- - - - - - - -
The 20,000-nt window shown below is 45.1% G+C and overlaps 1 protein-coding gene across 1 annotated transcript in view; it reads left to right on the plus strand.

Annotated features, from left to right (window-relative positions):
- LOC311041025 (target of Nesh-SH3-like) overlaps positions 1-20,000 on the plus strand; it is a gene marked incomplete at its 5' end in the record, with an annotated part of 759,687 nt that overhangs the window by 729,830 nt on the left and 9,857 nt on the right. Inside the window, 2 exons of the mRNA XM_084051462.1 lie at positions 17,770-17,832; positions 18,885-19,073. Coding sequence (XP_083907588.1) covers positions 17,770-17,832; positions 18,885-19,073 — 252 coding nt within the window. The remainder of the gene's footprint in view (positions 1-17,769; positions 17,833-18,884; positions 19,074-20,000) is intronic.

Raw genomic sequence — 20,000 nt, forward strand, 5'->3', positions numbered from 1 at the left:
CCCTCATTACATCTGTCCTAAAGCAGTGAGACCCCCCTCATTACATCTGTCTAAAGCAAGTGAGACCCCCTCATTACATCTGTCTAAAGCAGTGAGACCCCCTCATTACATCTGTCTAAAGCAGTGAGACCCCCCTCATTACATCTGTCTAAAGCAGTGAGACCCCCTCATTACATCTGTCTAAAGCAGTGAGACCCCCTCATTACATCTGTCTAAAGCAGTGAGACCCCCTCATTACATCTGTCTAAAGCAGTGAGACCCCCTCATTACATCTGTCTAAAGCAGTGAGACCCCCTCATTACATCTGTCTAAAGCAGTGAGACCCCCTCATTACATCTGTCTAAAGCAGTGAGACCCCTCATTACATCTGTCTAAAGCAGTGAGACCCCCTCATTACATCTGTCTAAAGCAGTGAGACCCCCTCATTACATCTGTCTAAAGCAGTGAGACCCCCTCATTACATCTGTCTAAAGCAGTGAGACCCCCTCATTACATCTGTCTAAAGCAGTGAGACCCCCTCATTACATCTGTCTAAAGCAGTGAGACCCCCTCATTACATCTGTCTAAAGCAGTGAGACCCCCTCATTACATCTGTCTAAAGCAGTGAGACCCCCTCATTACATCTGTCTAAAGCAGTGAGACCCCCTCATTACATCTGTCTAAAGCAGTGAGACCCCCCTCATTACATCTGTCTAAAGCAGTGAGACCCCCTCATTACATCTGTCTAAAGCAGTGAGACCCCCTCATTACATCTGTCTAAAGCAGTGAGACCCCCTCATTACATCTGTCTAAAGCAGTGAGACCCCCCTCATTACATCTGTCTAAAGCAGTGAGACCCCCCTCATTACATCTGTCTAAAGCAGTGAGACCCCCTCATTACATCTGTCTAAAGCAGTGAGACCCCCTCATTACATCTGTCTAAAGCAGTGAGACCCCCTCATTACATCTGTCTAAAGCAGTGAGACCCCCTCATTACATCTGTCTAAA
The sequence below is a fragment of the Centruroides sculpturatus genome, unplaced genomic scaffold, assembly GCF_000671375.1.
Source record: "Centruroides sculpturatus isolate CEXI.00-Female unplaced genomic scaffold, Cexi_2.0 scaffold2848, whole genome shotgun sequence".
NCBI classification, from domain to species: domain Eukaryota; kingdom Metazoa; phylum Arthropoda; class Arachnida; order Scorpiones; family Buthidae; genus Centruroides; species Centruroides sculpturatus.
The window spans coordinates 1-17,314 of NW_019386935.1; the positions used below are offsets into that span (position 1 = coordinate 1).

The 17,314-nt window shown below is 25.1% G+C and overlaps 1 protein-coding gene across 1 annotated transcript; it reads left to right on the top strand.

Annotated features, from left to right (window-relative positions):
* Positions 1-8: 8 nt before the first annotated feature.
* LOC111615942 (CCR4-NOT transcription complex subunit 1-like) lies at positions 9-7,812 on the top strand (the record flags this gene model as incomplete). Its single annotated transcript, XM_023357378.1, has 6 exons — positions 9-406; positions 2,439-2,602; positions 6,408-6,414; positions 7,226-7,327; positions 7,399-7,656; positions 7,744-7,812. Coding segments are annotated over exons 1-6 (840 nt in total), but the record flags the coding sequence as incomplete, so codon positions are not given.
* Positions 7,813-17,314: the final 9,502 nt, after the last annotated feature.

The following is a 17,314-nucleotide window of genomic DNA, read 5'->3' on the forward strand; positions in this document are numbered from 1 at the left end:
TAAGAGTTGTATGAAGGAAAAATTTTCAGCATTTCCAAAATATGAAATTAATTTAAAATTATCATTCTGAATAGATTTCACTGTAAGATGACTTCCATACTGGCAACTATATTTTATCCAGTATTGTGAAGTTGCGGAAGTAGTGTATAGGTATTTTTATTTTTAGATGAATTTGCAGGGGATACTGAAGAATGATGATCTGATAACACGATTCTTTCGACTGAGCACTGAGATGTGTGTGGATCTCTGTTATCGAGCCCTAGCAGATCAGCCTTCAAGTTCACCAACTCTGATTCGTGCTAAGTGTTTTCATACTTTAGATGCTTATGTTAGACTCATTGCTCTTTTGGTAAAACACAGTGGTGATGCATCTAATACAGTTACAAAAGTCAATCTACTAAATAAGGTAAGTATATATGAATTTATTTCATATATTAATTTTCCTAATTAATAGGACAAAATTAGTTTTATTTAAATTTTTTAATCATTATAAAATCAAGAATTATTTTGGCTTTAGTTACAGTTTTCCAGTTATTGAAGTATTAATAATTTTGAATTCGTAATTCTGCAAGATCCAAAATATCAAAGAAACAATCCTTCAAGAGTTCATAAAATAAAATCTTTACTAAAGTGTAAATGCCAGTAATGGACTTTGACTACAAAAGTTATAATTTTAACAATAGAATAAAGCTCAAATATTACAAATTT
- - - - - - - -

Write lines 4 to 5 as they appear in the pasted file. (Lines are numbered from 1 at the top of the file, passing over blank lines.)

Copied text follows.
Raw genomic sequence — 20,000 nt, forward strand, 5'->3', positions numbered from 1 at the left:
CCCTCATTACATCTGTCCTAAAGCAGTGAGACCCCCCTCATTACATCTGTCTAAAGCAAGTGAGACCCCCTCATTACATCTGTCTAAAGCAGTGAGACCCCCTCATTACATCTGTCTAAAGCAGTGAGACCCCCCTCATTACATCTGTCTAAAGCAGTGAGACCCCCTCATTACATCTGTCTAAAGCAGTGAGACCCCCTCATTACATCTGTCTAAAGCAGTGAGACCCCCTCATTACATCTGTCTAAAGCAGTGAGACCCCCTCATTACATCTGTCTAAAGCAGTGAGACCCCCTCATTACATCTGTCTAAAGCAGTGAGACCCCCTCATTACATCTGTCTAAAGCAGTGAGACCCCTCATTACATCTGTCTAAAGCAGTGAGACCCCCTCATTACATCTGTCTAAAGCAGTGAGACCCCCTCATTACATCTGTCTAAAGCAGTGAGACCCCCTCATTACATCTGTCTAAAGCAGTGAGACCCCCTCATTACATCTGTCTAAAGCAGTGAGACCCCCTCATTACATCTGTCTAAAGCAGTGAGACCCCCTCATTACATCTGTCTAAAGCAGTGAGACCCCCTCATTACATCTGTCTAAAGCAGTGAGACCCCCTCATTACATCTGTCTAAAGCAGTGAGACCCCCTCATTACATCTGTCTAAAGCAGTGAGACCCCCCTCATTACATCTGTCTAAAGCAGTGAGACCCCCTCATTACATCTGTCTAAAGCAGTGAGACCCCCTCATTACATCTGTCTAAAGCAGTGAGACCCCCTCATTACATCTGTCTAAAGCAGTGAGACCCCCCTCATTACATCTGTCTAAAGCAGTGAGACCCCCCTCATTACATCTGTCTAAAGCAGTGAGACCCCCTCATTACATCTGTCTAAAGCAGTGAGACCCCCTCATTACATCTGTCTAAAGCAGTGAGACCCCCTCATTACATCTGTCTAAAGCAGTGAGACCCCCTCATTACATCTGTCTAAA